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Create Maintenance Job with a Click without using a Wizard

By Robin Back,

I have found, working at company using a few hundred SQL servers, how much time I spent to track if a database has required database- and transaction log backups. We also had a few different ways of getting reports of the jobs to know if they had run successfully or not. We all know the importance of standards, don't we?

At our company we use a monitoring product called Tivoli (www.tivolia.com) to check that i.e. that SQL server is accessible and that disks are not filled up and so on. I come to the conclusion that our dba group should use this tool for monitoring our standard jobs for database maintenance, and also to get our Control Center to call our emergency service whenever anything goes wrong.

We have a policy to use SQL Server Agent for backing up both databases and transaction logs (when needed), we also provide a complete rebuild of all indexes once a week (or more often if any customer would like to), and an update of the statistics if for any reason we can't let SQL server handle this feature itself. Tivoli can also report to us whenever a job has not been run as scheduled for any reason. I have stripped the code from our special things that Tivoli needed so that you can use it in your environment.

Now we take one server at the time and replace any existing maintenance job with the new ones. Doing this we will for sure have control of the maintenance of all the sql-servers out there that we have contracts to take care of. It's a enormously job to change all of the jobs with different times so that transactional backups does not cross any database backup and so on. Also to have indexes rebuilt run on different times so that the server does not have to rebuild indexes for more then one database at the time, or even different days for performance reasons. That is why I have developed this script for saving time, and to avoid any typos or other human mistakes, no one does those - right?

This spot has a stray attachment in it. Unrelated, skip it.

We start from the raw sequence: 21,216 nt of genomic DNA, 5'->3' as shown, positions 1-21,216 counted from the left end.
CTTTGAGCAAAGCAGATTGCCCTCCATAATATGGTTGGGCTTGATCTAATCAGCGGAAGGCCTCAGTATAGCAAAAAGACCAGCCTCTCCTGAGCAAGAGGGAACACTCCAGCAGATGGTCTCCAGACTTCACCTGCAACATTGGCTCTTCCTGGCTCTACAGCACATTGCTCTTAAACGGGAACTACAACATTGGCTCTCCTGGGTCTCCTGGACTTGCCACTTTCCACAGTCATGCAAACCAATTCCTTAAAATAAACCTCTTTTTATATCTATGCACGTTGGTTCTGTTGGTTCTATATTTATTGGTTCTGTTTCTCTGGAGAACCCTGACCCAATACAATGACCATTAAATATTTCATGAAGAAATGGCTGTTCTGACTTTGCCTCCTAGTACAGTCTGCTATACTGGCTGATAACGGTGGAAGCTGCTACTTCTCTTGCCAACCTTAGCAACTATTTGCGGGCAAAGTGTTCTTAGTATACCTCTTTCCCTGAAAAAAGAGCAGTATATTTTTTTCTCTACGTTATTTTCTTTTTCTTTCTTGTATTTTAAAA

Before running the script

The script has been tested on SQL 7 and SQL 2000:
create_maintenance_jobs.sql

Change parameters

First time you run the script I suggest that you take a close look at all the parameters described and make necessary changes before running the script. The section for changing the parameters are found in the script under "Variables that are ok to change".

VARIABLE EXPLANATION COMMENT
@backuppath The path local (or on a remoteserver) that will hold the backups.  
@keep_databasebackup_days Number of days database backups should be kept on disk A full backup will be taken before deleting the old backup. The backup files are named differently every day.
@keep_transactionlog_days Number of days transactional backups should be kept on disk Old transaction logs will be deleted before backing up the current one (different from database backups there backups are deleted after current backup. This is because there should always be at least one database backup on disk.
@check_pubs_northwind Are example database pubs or Northwind allowed to be installed or not If yes (1) you will be prompted to delete those databases before being able to run the script (if one or both are present).

If no (0) still no maintenance jobs will be created for those databases.
@check_maintenance_plan Should the script check for existing maintenance plans Since you are about to create new maintenance jobs, there might be confusion to have more than i.e. one database backup.
@backup_mb_per_sek Estimation of how many mb the server backs up per second This parameter is used for schedule up so that the different jobs do not conflict with each other. The parameter does not take any notice of how much of the used part of the files, just how much space the files allocate on disk.
@start_backup What time each day should database backup start Format has to be hhmmss.
@start_backup_trans What time each day should transaction backup start Format has to be hhmmss.

Note: will end 1 minute before database backup start
@backup_trans_hour How many hours between each transaction log backup  
@start_rebuild What time each Sunday should indexes be rebuilt Format has to be hhmmss.
@start_statistics What time each Sunday should statistics be updated Format has to be hhmmss.
@category_name What category shall the scheduled jobs have  
@description Description for all the scheduled jobs created  
@owner_login_name Name of the user that will own and execute the scheduled job If the user is a member of the sysadmin role the user rights of the user that run SQL Server Agent will be used. If not a member of sysadmin role the proxy user (if present) will be used. The user that executes the scheduled job has to have write access to both the backup folder as well as to the folder @workdir\LOG.